It took a while, but on Tuesday Canada’s women’s hockey team took to the ice, together, for the first time since the 2021 IIHF Women’s World Championship in Halifax and Truro, N.S., was cancelled in April because of COVID-19.

Twenty-nine players suited up at Canada Olympic Park in Calgary, the first on-ice session in a two-week development camp ahead of the rescheduled 31-game tournament which will take place from Aug. 20-31. All games will be played at WinSport Arena, with all of Team Canada’s games broadcast live on TSN.  

“It was awesome,” veteran forward Blayre Turnbull said. 

“It was a bit of a shock at first, going from practicing with four to five girls to practicing with a full group…it was a pretty awesome feeling.”

The session on Tuesday was equal parts celebration and hard work. 

“I’m sure there were a ton of smiles on our faces throughout practice, but we sure managed to get a lot of good work in there,” she said.

“So it was great to be on the ice together as a full team.”

“Pretty amazing,” teammate Brianne Jenner agreed.

“We’ve been on the ice the past couple of days but just in small groups, so to have the full team out there was pretty fun. There was lots of energy on the ice.”

After the cancellation of the Women’s Worlds by the province of Nova Scotia in April, Turnbull and Jenner were the most vocal Canadian players, both critical of what they felt was a lack of a contingency plan from tournament organizers. The event was supposed to begin May 6 after the 2020 tournament was cancelled due to the ongoing coronavirus pandemic.

“It was definitely a disappointing week for all of us when we heard that news,” Jenner said. 

“It was a bit of an emotional rollercoaster for sure. But as soon as we knew that Hockey Canada was going to make that happen (rescheduled tournament), we were pretty confident in having it here in Calgary that the event is going to be very safe and very well run. As soon as we got word that it was going to go ahead, right away we refocused.”

The goal was always to have a tournament, one way or another.

Canada won a bronze medal at the 2019 tournament after shutting out Russia 7-0 but hasn’t captured gold since the 2012 Women’s Worlds.

“All we wanted was a world championship to play in,” Turnbull said.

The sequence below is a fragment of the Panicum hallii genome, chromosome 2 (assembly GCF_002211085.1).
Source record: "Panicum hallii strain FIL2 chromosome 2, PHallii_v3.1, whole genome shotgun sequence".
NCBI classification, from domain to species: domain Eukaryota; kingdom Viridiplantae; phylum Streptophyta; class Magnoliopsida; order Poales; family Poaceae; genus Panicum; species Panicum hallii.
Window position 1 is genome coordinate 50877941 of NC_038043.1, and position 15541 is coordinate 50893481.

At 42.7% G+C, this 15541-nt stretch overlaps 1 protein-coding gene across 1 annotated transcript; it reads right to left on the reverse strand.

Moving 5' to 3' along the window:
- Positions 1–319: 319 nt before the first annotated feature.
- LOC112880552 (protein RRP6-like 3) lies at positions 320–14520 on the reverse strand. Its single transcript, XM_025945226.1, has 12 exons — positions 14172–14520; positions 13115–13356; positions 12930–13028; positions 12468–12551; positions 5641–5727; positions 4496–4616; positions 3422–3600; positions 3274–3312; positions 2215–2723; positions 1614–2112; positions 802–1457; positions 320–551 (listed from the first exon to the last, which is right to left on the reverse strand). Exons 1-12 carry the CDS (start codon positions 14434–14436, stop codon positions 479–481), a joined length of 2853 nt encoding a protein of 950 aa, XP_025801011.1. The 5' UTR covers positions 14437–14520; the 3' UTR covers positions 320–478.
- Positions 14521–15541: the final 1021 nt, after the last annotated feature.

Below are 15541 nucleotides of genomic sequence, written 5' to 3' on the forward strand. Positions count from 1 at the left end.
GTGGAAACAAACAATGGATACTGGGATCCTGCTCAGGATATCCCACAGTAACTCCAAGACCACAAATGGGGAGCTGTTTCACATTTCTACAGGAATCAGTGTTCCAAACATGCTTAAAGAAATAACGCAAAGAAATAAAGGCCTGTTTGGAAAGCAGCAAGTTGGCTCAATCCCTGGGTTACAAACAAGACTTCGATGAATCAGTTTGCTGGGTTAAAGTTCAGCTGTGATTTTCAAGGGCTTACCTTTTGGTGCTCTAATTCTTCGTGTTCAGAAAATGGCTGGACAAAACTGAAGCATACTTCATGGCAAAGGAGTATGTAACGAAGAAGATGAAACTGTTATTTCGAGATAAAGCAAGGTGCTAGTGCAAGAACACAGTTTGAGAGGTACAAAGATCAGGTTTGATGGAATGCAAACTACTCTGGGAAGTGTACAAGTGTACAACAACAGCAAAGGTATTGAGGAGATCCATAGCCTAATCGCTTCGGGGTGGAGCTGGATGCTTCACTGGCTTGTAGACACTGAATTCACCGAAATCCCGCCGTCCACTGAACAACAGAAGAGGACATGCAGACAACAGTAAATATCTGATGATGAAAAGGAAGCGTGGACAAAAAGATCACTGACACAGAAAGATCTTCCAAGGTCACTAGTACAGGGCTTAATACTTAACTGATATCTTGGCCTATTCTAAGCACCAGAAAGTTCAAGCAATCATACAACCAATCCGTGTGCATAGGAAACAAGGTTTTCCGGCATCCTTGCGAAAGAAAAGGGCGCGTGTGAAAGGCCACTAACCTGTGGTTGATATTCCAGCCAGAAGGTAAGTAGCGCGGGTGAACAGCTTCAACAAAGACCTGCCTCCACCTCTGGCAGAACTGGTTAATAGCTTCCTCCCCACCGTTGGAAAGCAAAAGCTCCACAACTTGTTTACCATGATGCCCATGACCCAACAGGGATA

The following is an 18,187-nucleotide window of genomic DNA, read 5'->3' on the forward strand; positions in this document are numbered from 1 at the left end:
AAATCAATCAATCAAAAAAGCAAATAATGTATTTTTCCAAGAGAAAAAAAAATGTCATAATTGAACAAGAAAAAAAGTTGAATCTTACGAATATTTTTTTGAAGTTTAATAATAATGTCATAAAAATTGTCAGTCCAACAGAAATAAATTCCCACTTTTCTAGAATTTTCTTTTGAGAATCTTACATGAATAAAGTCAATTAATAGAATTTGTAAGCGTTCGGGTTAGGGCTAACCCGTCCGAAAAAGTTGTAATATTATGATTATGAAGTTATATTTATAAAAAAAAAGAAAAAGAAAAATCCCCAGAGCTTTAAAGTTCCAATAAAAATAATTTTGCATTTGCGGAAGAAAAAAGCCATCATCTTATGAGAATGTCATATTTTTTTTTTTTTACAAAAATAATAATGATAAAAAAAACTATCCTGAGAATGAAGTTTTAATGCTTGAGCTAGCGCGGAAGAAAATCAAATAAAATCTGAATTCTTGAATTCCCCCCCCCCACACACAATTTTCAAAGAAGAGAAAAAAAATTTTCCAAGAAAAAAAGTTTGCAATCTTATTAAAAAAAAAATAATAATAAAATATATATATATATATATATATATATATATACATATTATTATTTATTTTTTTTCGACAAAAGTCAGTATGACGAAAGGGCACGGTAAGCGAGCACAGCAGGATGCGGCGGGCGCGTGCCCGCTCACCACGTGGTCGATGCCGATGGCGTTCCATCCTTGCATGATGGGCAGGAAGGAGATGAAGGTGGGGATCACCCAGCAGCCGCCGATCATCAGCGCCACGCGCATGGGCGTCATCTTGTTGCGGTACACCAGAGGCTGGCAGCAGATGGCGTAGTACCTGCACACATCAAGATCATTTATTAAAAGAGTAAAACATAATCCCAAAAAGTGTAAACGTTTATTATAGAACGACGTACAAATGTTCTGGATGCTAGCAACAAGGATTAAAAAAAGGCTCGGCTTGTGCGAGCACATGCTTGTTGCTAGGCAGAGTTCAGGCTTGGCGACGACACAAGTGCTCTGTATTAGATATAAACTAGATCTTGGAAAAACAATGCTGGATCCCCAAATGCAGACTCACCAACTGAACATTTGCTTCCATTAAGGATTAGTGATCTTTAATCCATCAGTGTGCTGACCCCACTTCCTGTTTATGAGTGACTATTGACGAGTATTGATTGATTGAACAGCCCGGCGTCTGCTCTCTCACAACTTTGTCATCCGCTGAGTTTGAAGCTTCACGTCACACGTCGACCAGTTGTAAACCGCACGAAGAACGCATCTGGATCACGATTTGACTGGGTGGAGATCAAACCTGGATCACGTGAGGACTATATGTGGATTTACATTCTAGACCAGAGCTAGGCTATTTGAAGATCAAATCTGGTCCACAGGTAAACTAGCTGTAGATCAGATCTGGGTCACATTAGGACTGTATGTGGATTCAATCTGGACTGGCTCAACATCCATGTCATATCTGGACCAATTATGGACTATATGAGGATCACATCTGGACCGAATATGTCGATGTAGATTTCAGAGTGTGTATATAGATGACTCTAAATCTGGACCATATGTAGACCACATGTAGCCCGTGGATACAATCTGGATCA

“Despite the timing not being ideal – obviously, having a world championship to kick off hockey season is a little bit different than what we would typically expect – but nonetheless, we’re excited to play. Our sport has been through the ringer over the past two seasons, so at this point we’re just really happy to have the opportunity to play some games.” 

Behind the bench, Canada is now led by Troy Ryan. Given the pandemic’s impact on women’s hockey, this is Ryan’s first major tournament at the helm.

“It’s great,” Ryan said. “It’s exciting. It has been a long journey for this group, as much as it has been for the entire country. I’m just excited now.

“Although it’s relatively new, I’ve been with this program for a few years. I’m just excited to put into the games all the things we’ve been doing during the pandemic.

“All that time spent together is going to be valuable,” said Ryan, who was hired as Canada’s head coach in January 2020.

Turnbull and Jenner both feel Ryan was the right choice to lead the program heading forward as he has been a member of the team’s coaching staff since 2016.

“I think Troy’s the right fit,” Turnbull said.

“Yeah he might be new in the head coaching role, but he’s been around the program for a long time. All the players know Troy very well. He’s extremely personable. He’s extremely trustworthy, and I think those two qualities are what will make him a great coach.”

Jenner emphasized the culture Ryan is building early on in his new role and how he’s empowered his players.

“He’s done an excellent job in setting the standards so far in camp and giving us the ability as players to create the environment we want to create,” she said. 

“Troy is so good at making those personal connections and making everyone on the team and everyone on the coaching staff feel respected.”